Coprion question

Discussion in 'Trumpet Discussion' started by ConnDirectorFan, Mar 12, 2016.

  1. Ed Lee

    Ed Lee Utimate User

    8,040
    2,035
    Aug 16, 2009
    Jackson NC
    Much of the ring (or absence) depends on where, with what and how hard you strike it. Too, it also depends on the tightness of the bell bead wrap. The true ping can only be heard on a bell that has not been repaired. Also, this ping may not register / resonate true on any musical note. It is not a tuned chime.
     
  2. Clarkvinmazz

    Clarkvinmazz Forte User

    1,584
    1,036
    May 11, 2013
    Oberlin, Ohio
    My getzen copra temp (yes yes I know it's not coprion but it's close!) Has a definite thud. Much different than my other horns. This however could be in part due to the tone ring around the bell.
     
  3. ConnDirectorFan

    ConnDirectorFan Fortissimo User

    3,504
    1,240
    Nov 5, 2010
    United States
    The bell in question that thuds has a standard rolled rim that has been smashed flat a few places and has a tiny crack in one spot, but the lacquer, lack of any seam, red/copper color down the bell w/flashlight (identical to Franklin bell in every respect except the thin rim and clunk sound), all make it seem like electroformed copper.
    The projection/clarity seem fine to me but I can't say how much "better" it is, copper or not...the recording should be under way this week
     
  4. ATrumpetDude

    ATrumpetDude Piano User

    341
    484
    Sep 15, 2015
    I'm curious if people feel that a bell with a nice clear ring when struck translates to a better sounding trumpet when played. I have seen people use this as a selling feature for horns but I haven't necessarily seen that borne out in my experience playing different horns.
     
  5. rowuk

    rowuk Moderator Staff Member

    Age:
    61
    16,617
    7,966
    Jun 18, 2006
    Germany
    In my experience the thud or not is only evidence of a thud or not. I have horns with a ping that come alive in my hands, and ones with a thud that do the same. I think that a ringing bell will color the sound not so much directly as in changing the feedback to the player whose brain then modifies what it hears to what it wants.

     
  6. Sethoflagos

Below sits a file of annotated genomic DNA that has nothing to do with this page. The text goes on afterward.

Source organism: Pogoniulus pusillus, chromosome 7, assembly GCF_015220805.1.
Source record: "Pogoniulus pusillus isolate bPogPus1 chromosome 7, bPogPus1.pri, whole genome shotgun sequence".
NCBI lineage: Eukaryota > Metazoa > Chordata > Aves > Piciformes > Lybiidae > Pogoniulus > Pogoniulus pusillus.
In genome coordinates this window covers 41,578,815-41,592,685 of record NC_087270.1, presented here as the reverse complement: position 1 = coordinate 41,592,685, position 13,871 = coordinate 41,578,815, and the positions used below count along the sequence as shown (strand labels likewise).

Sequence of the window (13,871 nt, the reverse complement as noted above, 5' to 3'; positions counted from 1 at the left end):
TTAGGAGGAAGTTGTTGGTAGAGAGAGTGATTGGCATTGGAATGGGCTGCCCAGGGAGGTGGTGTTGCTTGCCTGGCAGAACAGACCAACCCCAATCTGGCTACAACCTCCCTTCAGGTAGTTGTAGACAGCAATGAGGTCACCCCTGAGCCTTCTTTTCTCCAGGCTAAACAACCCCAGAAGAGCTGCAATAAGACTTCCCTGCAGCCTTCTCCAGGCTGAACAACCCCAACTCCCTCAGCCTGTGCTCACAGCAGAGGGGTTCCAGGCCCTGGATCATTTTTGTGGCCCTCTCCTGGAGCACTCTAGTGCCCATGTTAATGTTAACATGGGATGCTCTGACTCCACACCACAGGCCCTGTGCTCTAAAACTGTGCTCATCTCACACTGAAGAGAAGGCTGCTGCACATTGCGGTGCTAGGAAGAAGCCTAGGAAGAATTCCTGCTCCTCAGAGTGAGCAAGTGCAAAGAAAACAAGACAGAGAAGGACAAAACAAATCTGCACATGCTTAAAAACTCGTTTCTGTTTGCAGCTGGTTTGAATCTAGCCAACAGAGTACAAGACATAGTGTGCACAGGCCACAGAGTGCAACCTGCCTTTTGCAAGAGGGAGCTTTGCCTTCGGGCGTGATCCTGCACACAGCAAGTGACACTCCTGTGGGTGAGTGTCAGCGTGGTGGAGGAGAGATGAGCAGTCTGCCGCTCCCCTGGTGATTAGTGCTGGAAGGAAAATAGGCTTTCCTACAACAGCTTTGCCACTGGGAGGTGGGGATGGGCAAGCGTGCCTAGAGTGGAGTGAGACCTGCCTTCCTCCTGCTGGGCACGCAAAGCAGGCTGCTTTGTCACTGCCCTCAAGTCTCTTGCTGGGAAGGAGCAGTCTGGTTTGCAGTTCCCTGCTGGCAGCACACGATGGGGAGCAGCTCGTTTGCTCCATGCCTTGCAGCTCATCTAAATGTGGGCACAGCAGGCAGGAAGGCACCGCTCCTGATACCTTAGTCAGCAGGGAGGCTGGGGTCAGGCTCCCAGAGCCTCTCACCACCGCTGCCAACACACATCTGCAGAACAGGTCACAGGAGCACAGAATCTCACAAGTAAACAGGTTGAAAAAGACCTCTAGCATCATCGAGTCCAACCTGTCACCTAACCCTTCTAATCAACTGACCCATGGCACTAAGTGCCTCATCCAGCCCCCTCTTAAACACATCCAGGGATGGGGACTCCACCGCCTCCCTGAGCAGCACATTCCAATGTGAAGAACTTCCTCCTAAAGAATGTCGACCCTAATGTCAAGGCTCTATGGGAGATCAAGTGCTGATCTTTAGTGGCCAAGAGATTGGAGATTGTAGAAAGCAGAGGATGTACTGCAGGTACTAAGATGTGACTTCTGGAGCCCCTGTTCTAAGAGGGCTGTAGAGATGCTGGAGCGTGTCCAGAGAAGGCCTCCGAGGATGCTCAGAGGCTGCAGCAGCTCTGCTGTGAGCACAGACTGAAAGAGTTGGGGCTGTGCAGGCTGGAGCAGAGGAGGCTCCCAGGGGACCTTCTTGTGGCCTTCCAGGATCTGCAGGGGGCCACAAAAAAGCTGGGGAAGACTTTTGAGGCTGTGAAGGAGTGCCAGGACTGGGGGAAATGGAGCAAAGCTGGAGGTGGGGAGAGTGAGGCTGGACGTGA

Sethoflagos Utimate User

    5,333
    4,734
    Aug 7, 2013
    Lagos, Nigeria
    I think ideally, a bell should give off 'white noise' when struck. And most seem to approximate to this.

    Any resonant preference for e.g. A = 440 Hz is going to cause real problems when you're off that tuning standard, or expecting Ab and Bb etc. to sound equally resonant.
     
  7. rowuk

    rowuk Moderator Staff Member

    Age:
    61
    16,617
    7,966
    Jun 18, 2006
    Germany
    If I am playing in a studio setting or outdoors, I want a bell that is very "leaky" so that I can hear myself properly. If I am in a nice hall, I want less feedback, but more "presence" so that the room explodes with my sound. That makes pingy things nice in the studio and thuddier stuff more preferable for me in the concert hall. The bell will ring differently and no where nearly as consistently when hit with a large area soundwave than with a plastic lighter.

     
  8. Dale Proctor

    Dale Proctor Utimate User

    8,223
    7,637
    Jul 20, 2006
    Heart of Dixie
    Yes, copper bells have a reputation for carrying better, with less feedback. I have to remember that when playing mine so as not to overblow it.
     
  9. gunshowtickets

    gunshowtickets Forte User

    1,243
    782
    Mar 11, 2015
    Tidewater, VA
    The only thing I use for pinging the bell, as I have found very good performers which ring and some which thud, is for tuning. I forget where I read the trick, but you can match the front end resonance with the back end by pinging the bell, then pull out the tuning slide and re-insert only the top leg, and blow through it while pushing in slowly until it matches the ping or thud pitch. Mark the insertion, then measure it and divide by half, that's the amount you should pull the crook out. This is usually a quarter to a third of an inch and works on all of my horns, from the '90s Yammie to the '20s Conn's to the Harrelson Summit C.
     
  10. Ed Lee

    Ed Lee Utimate User

    8,040
    2,035
    Aug 16, 2009
    Jackson NC
    All very true that environment affects the "ping" test and general playability, but when I'm doing the pinging of such I use an xylophone hammer which I've no idea how a pair ended up in a trumpet case passing through my hands on its way to New Orleans musicians as were victims of Katrina, and then ended up in one of my tool boxes, but we did have to clean up our messes.
     

Share This Page